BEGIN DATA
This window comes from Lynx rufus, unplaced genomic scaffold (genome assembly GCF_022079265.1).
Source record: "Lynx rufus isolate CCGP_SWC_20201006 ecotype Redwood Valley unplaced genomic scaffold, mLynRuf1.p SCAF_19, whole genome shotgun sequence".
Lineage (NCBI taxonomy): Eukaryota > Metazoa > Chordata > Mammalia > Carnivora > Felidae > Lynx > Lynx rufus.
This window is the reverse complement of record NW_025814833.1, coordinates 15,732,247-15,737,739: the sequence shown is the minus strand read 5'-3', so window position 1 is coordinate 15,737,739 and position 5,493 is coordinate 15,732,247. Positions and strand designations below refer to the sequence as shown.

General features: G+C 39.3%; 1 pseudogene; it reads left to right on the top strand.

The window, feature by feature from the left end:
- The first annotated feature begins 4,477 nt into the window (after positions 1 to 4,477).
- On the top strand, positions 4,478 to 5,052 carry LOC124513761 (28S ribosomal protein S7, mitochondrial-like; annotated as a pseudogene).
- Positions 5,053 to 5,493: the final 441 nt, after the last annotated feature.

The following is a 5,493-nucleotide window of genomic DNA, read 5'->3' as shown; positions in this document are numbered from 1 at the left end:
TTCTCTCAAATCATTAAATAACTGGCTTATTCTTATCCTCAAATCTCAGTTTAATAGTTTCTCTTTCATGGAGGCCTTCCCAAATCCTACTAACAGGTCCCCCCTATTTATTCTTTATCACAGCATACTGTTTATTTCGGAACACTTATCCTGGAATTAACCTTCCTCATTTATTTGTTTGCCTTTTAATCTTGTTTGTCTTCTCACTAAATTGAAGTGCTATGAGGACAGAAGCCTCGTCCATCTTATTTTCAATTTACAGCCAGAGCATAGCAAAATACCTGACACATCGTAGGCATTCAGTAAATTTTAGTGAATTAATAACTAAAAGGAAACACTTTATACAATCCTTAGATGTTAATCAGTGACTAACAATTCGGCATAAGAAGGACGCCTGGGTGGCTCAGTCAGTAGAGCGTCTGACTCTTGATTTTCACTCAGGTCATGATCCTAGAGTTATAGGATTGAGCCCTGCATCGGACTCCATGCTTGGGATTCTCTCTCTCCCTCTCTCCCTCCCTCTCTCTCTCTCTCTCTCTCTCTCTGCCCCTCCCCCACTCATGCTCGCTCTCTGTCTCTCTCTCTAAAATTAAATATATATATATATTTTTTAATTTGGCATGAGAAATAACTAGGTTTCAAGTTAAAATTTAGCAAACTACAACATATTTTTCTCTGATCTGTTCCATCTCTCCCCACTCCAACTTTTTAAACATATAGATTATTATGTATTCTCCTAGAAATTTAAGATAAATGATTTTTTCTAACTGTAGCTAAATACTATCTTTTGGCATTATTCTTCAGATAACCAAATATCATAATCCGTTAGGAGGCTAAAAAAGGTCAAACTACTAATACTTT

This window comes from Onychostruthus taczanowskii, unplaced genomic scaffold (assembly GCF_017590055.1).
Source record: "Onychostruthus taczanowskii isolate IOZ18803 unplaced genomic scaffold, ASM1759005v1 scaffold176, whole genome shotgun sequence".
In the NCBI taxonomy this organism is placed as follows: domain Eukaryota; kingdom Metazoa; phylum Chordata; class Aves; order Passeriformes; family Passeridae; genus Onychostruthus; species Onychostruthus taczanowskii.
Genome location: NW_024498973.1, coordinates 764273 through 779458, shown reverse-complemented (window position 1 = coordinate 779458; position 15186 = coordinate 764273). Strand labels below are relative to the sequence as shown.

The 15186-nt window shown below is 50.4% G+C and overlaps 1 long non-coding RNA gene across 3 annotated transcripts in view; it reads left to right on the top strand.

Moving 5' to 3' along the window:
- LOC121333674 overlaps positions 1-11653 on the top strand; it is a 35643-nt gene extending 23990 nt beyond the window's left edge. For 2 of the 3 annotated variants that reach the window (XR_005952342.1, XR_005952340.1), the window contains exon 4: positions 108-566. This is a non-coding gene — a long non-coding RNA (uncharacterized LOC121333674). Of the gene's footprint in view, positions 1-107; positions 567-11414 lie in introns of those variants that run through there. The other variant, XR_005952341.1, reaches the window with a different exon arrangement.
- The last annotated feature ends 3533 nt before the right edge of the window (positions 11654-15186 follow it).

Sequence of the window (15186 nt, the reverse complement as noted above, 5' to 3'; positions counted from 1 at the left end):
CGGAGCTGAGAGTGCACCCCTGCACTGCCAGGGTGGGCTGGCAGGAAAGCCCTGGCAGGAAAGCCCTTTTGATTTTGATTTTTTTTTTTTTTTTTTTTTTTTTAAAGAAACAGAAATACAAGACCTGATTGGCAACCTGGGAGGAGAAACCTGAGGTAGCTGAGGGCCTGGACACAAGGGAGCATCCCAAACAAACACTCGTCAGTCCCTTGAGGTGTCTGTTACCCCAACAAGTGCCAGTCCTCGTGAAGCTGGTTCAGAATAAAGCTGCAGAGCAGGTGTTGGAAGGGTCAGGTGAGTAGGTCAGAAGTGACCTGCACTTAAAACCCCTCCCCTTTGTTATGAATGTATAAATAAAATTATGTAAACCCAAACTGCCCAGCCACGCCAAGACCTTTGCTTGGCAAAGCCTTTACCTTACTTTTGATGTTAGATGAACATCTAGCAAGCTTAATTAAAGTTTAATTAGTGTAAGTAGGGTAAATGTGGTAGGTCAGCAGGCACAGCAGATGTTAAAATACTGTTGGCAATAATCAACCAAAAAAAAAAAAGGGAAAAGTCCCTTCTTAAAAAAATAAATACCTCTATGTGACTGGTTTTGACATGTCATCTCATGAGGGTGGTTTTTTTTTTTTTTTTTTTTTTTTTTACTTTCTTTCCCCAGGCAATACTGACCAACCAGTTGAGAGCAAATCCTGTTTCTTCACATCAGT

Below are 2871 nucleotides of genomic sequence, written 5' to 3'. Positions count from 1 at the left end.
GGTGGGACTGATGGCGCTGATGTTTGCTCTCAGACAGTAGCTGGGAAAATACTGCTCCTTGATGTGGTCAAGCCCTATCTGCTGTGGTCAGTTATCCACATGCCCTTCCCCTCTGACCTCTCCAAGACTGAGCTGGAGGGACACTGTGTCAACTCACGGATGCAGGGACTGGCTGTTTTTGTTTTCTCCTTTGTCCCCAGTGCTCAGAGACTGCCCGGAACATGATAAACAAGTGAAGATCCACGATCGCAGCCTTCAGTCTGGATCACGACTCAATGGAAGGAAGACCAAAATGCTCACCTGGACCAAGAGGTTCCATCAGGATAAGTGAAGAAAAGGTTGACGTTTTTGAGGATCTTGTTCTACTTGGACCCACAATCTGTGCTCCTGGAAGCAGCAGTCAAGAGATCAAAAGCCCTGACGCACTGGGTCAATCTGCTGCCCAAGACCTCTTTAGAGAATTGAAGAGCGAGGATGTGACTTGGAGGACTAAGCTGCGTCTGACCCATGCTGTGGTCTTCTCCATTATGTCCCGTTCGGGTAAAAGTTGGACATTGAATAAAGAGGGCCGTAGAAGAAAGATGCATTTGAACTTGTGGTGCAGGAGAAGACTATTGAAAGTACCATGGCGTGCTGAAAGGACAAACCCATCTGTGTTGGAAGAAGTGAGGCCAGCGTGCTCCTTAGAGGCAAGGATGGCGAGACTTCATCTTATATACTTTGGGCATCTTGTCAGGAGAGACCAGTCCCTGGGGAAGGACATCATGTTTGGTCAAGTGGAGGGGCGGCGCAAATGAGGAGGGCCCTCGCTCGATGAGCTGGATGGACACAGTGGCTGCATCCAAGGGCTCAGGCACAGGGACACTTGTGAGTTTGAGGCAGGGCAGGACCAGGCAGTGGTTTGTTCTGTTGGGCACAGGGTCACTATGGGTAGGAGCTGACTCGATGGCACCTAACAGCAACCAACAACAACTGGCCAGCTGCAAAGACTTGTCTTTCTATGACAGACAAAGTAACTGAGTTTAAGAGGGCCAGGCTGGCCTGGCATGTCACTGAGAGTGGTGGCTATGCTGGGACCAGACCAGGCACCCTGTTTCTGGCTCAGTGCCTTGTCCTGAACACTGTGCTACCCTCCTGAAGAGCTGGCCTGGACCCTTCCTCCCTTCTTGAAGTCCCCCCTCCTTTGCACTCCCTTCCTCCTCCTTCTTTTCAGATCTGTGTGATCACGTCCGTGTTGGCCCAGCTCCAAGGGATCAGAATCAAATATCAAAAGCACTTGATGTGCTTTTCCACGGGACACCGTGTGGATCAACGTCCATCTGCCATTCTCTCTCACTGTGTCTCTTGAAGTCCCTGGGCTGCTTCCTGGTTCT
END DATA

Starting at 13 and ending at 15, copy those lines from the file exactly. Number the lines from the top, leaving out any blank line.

Source record: "Onychostruthus taczanowskii isolate IOZ18803 unplaced genomic scaffold, ASM1759005v1 scaffold176, whole genome shotgun sequence".
In the NCBI taxonomy this organism is placed as follows: domain Eukaryota; kingdom Metazoa; phylum Chordata; class Aves; order Passeriformes; family Passeridae; genus Onychostruthus; species Onychostruthus taczanowskii.
Genome location: NW_024498973.1, coordinates 764273 through 779458, shown reverse-complemented (window position 1 = coordinate 779458; position 15186 = coordinate 764273). Strand labels below are relative to the sequence as shown.